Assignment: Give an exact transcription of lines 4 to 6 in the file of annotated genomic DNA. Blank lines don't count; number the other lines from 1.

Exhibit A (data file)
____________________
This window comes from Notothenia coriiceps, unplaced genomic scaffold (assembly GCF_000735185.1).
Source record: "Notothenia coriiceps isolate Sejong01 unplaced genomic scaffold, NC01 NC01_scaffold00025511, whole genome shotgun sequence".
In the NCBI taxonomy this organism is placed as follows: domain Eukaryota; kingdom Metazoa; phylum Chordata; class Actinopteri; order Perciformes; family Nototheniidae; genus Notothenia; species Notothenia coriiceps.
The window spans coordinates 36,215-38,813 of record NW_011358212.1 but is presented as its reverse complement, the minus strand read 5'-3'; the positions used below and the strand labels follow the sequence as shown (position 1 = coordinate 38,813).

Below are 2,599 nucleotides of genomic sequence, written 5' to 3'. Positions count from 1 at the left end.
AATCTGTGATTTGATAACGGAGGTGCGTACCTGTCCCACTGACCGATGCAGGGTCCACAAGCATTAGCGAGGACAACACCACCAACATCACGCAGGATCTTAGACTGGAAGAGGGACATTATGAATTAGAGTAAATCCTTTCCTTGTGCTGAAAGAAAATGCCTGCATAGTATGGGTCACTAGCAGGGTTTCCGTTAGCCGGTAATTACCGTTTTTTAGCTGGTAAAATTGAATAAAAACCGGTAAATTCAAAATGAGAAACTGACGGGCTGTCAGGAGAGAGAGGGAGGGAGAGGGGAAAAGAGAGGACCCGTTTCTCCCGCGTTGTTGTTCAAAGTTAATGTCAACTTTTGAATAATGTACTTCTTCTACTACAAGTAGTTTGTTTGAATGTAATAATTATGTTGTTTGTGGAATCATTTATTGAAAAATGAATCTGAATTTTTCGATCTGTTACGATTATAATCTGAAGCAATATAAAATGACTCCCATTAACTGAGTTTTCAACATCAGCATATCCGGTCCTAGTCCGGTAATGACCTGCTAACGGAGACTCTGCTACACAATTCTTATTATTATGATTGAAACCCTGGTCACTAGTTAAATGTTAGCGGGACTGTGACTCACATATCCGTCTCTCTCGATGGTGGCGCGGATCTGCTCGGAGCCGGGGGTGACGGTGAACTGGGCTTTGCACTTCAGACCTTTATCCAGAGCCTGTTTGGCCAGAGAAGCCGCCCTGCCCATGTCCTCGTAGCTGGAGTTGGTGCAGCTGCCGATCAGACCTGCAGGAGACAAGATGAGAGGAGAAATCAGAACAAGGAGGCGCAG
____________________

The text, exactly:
The window spans coordinates 36,215-38,813 of record NW_011358212.1 but is presented as its reverse complement, the minus strand read 5'-3'; the positions used below and the strand labels follow the sequence as shown (position 1 = coordinate 38,813).

Below are 2,599 nucleotides of genomic sequence, written 5' to 3'. Positions count from 1 at the left end.
AATCTGTGATTTGATAACGGAGGTGCGTACCTGTCCCACTGACCGATGCAGGGTCCACAAGCATTAGCGAGGACAACACCACCAACATCACGCAGGATCTTAGACTGGAAGAGGGACATTATGAATTAGAGTAAATCCTTTCCTTGTGCTGAAAGAAAATGCCTGCATAGTATGGGTCACTAGCAGGGTTTCCGTTAGCCGGTAATTACCGTTTTTTAGCTGGTAAAATTGAATAAAAACCGGTAAATTCAAAATGAGAAACTGACGGGCTGTCAGGAGAGAGAGGGAGGGAGAGGGGAAAAGAGAGGACCCGTTTCTCCCGCGTTGTTGTTCAAAGTTAATGTCAACTTTTGAATAATGTACTTCTTCTACTACAAGTAGTTTGTTTGAATGTAATAATTATGTTGTTTGTGGAATCATTTATTGAAAAATGAATCTGAATTTTTCGATCTGTTACGATTATAATCTGAAGCAATATAAAATGACTCCCATTAACTGAGTTTTCAACATCAGCATATCCGGTCCTAGTCCGGTAATGACCTGCTAACGGAGACTCTGCTACACAATTCTTATTATTATGATTGAAACCCTGGTCACTAGTTAAATGTTAGCGGGACTGTGACTCACATATCCGTCTCTCTCGATGGTGGCGCGGATCTGCTCGGAGCCGGGGGTGACGGTGAACTGGGCTTTGCACTTCAGACCTTTATCCAGAGCCTGTTTGGCCAGAGAAGCCGCCCTGCCCATGTCCTCGTAGCTGGAGTTGGTGCAGCTGCCGATCAGACCTGCAGGAGACAAGATGAGAGGAGAAATCAGAACAAGGAGGCGCAG